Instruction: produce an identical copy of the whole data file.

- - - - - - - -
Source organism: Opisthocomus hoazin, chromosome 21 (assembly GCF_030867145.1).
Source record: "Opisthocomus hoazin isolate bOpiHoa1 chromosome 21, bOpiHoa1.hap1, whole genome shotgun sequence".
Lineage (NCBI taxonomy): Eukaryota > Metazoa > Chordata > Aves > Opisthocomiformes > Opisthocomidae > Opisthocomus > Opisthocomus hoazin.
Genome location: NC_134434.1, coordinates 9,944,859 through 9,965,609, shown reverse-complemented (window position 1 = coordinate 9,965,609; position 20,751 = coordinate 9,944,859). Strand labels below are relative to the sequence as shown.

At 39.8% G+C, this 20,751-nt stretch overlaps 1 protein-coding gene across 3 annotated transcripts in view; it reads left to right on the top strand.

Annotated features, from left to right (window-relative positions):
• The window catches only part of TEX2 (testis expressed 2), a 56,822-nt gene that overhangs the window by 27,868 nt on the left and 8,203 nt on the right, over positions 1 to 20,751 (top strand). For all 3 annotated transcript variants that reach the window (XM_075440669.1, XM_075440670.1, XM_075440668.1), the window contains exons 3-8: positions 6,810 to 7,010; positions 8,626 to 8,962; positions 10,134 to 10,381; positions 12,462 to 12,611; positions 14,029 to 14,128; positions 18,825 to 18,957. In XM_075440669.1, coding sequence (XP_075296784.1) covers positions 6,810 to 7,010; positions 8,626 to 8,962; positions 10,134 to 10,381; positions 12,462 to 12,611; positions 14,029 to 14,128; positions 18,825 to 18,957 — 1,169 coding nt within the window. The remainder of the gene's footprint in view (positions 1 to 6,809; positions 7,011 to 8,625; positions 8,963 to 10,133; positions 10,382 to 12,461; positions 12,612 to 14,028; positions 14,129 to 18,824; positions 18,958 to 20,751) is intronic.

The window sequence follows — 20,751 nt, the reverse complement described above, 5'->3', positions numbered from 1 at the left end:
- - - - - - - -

Source organism: Opisthocomus hoazin, chromosome 21 (assembly GCF_030867145.1).
Source record: "Opisthocomus hoazin isolate bOpiHoa1 chromosome 21, bOpiHoa1.hap1, whole genome shotgun sequence".
Lineage (NCBI taxonomy): Eukaryota > Metazoa > Chordata > Aves > Opisthocomiformes > Opisthocomidae > Opisthocomus > Opisthocomus hoazin.
Genome location: NC_134434.1, coordinates 9,944,859 through 9,965,609, shown reverse-complemented (window position 1 = coordinate 9,965,609; position 20,751 = coordinate 9,944,859). Strand labels below are relative to the sequence as shown.

At 39.8% G+C, this 20,751-nt stretch overlaps 1 protein-coding gene across 3 annotated transcripts in view; it reads left to right on the top strand.

Annotated features, from left to right (window-relative positions):
• The window catches only part of TEX2 (testis expressed 2), a 56,822-nt gene that overhangs the window by 27,868 nt on the left and 8,203 nt on the right, over positions 1 to 20,751 (top strand). For all 3 annotated transcript variants that reach the window (XM_075440669.1, XM_075440670.1, XM_075440668.1), the window contains exons 3-8: positions 6,810 to 7,010; positions 8,626 to 8,962; positions 10,134 to 10,381; positions 12,462 to 12,611; positions 14,029 to 14,128; positions 18,825 to 18,957. In XM_075440669.1, coding sequence (XP_075296784.1) covers positions 6,810 to 7,010; positions 8,626 to 8,962; positions 10,134 to 10,381; positions 12,462 to 12,611; positions 14,029 to 14,128; positions 18,825 to 18,957 — 1,169 coding nt within the window. The remainder of the gene's footprint in view (positions 1 to 6,809; positions 7,011 to 8,625; positions 8,963 to 10,133; positions 10,382 to 12,461; positions 12,612 to 14,028; positions 14,129 to 18,824; positions 18,958 to 20,751) is intronic.

The window sequence follows — 20,751 nt, the reverse complement described above, 5'->3', positions numbered from 1 at the left end: